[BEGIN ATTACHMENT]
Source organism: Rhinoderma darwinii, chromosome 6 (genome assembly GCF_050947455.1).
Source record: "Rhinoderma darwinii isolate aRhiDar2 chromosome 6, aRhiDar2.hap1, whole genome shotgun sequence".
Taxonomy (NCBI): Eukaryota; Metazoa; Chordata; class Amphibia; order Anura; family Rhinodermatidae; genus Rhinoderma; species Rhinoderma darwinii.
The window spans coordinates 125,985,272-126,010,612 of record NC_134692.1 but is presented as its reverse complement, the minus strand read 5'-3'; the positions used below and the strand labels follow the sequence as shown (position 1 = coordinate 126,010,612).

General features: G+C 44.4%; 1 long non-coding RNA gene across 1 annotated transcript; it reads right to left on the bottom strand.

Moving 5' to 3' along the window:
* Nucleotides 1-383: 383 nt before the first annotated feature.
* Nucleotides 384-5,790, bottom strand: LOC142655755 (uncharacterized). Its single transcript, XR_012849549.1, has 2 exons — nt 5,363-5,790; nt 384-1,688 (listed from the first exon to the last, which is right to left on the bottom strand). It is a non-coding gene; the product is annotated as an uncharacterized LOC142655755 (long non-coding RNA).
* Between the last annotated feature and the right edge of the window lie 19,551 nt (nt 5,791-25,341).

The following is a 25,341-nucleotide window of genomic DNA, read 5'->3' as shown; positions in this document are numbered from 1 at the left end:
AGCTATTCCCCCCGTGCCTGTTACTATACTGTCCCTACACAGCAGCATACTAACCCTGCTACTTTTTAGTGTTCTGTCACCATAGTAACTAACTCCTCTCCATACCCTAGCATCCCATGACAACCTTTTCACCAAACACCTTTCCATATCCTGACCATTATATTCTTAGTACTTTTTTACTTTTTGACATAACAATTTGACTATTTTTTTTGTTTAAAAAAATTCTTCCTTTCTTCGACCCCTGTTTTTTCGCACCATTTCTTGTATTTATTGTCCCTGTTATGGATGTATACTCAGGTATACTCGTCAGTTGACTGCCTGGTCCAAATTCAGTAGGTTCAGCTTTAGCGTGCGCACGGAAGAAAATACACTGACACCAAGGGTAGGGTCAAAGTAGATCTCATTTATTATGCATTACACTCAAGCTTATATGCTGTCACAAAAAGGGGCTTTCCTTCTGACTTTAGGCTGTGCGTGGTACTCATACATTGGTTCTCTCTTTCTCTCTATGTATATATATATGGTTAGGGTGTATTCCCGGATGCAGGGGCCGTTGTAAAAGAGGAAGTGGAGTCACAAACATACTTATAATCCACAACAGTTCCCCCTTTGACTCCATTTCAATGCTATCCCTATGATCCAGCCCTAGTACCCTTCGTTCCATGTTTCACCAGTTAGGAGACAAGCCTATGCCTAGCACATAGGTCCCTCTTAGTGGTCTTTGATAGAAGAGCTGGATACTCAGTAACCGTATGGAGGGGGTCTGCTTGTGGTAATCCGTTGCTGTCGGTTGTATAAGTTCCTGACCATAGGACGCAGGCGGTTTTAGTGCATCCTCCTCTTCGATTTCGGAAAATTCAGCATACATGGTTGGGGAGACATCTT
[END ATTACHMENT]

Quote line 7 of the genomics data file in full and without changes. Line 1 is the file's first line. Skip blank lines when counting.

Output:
* Nucleotides 1-383: 383 nt before the first annotated feature.